I talked to his SLP yesterday and she is going to observe him at recess.  Right now he only gets indirect minutes, but she feels it might be appropriate to add some direct minutes to his IEP.  Directly before recess, his case manager is in the room, so we are going to have her facilitate and give him prompts to ask some playmates to play at recess time.  We are also in the process of getting him in a social skills group during the school day.  In addition to that, we are going to work with his private social skills MHPs to create a social story that he can have a school and at recess to work on that skill.

    Just curious, does he know the names of the "crew"?

    He did not at first, but I practiced with him every single day how to ask until he was able to come home and tell me who was in the crew.  I think he knows all of their names now.

    For getting stuck on an idea, the ever popular Social Story about novelty in play is useful. Deliberate sabotage in other parts of his life would be useful to teach him to be less rigid in his thinking.

    We do lots of deliberate sabotage in our everyday life, but it is proving to be a hard one for him to work through.  I think the playground is proving especially hard since this is his first year navigating this and they really are on their own to make their own choice they are out there. 

    Talking isn't enough. He needs almost hand over hand level coaching to get past this IRL. If you could arrange some playdates, one on one, with nice kids from the crew he could practice this. Floortime is terrific for teaching functional playskills around noveltry and away from scripted control. I did an hour nightly of Floortime with DS around this age.

    I am volunteering in B's room next week, one just because I want to see him in action, but a big part of it is to meet the kids he is playing with and try to get a feel for which would the best match to try to arrange play dates with.  I have done some reading on Floortime, but having taken the initiative to really get it in place and practice it.  We are 18 months out from B's diagnosis and 10 months out from A's, so it has been a crazy year and a half.  I guess I need to get on Floortime, any suggestions of where the best place to start?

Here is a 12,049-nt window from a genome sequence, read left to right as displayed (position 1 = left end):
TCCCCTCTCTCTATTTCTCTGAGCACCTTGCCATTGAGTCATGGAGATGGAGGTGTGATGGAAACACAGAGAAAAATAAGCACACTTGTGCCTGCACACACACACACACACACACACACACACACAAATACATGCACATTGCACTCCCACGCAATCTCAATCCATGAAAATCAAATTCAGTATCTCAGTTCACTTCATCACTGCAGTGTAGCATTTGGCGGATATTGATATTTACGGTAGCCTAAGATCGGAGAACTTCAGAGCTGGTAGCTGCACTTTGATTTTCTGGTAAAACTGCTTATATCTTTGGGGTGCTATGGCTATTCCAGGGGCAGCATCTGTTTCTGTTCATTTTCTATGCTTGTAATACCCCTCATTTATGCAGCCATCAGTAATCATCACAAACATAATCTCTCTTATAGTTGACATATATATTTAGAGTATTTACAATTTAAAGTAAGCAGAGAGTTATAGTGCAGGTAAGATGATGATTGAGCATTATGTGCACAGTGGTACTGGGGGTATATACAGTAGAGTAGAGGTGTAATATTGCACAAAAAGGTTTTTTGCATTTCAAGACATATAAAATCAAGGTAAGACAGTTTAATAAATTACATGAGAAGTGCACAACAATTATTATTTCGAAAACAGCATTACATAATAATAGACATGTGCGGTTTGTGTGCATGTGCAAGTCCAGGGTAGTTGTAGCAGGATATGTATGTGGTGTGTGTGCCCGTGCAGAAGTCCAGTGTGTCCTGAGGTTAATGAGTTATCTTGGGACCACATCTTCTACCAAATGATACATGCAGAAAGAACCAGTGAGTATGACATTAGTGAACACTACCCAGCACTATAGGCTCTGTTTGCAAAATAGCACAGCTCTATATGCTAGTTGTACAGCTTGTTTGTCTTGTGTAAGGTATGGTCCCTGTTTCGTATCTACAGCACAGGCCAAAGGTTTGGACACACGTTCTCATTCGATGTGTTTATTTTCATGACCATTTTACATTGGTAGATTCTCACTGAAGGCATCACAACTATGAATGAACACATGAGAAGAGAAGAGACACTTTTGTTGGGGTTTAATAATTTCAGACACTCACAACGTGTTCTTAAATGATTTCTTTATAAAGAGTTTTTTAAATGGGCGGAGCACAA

This is all good stuff. But I'd rather see the SLP push her social communication services onto the playground at first. Not a huge para fan. They can easily become a barrier for school aged kids.

    His SLP is going to observe him, and we will hopefully be adding some direct minutes to his IEP. 

    It's great that he's social. The lack of desire to interact, a more autistic than Asperger trait, is the hardest piece to remediate. Weekly playdates would be a great idea.

    I am so thankful he has the desire to be social.  I also found out, in talking to his SLP, that there was a huge influx of kids with ASD this year in K.  She mentioned it was possible that it isn't just him and there are others in the crew that may have the same struggle.

    Playdates. Playdates. Floortime. Deliberate Sabotage. Playdates. Floortime. Playdates.

    Thanks for you help, I always appreciate your knowledge.